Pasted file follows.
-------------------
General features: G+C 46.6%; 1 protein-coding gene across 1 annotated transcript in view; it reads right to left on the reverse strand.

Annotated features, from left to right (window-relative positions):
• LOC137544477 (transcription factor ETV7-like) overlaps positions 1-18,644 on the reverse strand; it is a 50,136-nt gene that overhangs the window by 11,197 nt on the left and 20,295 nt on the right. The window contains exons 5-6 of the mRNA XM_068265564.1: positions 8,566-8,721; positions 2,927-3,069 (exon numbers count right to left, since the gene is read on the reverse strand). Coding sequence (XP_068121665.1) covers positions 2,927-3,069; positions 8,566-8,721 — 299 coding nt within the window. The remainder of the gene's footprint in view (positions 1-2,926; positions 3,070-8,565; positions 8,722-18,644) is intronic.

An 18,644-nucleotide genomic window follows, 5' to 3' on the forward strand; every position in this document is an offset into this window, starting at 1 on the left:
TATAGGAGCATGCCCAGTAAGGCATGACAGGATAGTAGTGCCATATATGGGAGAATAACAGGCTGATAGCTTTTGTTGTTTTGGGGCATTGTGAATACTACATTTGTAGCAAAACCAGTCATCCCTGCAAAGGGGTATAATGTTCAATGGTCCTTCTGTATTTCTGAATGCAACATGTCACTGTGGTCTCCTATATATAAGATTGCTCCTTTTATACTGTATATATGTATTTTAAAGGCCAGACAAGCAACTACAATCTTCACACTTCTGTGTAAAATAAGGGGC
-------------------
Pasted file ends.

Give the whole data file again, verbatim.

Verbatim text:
General features: G+C 46.6%; 1 protein-coding gene across 1 annotated transcript in view; it reads right to left on the reverse strand.

Annotated features, from left to right (window-relative positions):
• LOC137544477 (transcription factor ETV7-like) overlaps positions 1-18,644 on the reverse strand; it is a 50,136-nt gene that overhangs the window by 11,197 nt on the left and 20,295 nt on the right. The window contains exons 5-6 of the mRNA XM_068265564.1: positions 8,566-8,721; positions 2,927-3,069 (exon numbers count right to left, since the gene is read on the reverse strand). Coding sequence (XP_068121665.1) covers positions 2,927-3,069; positions 8,566-8,721 — 299 coding nt within the window. The remainder of the gene's footprint in view (positions 1-2,926; positions 3,070-8,565; positions 8,722-18,644) is intronic.

An 18,644-nucleotide genomic window follows, 5' to 3' on the forward strand; every position in this document is an offset into this window, starting at 1 on the left:
TATAGGAGCATGCCCAGTAAGGCATGACAGGATAGTAGTGCCATATATGGGAGAATAACAGGCTGATAGCTTTTGTTGTTTTGGGGCATTGTGAATACTACATTTGTAGCAAAACCAGTCATCCCTGCAAAGGGGTATAATGTTCAATGGTCCTTCTGTATTTCTGAATGCAACATGTCACTGTGGTCTCCTATATATAAGATTGCTCCTTTTATACTGTATATATGTATTTTAAAGGCCAGACAAGCAACTACAATCTTCACACTTCTGTGTAAAATAAGGGGC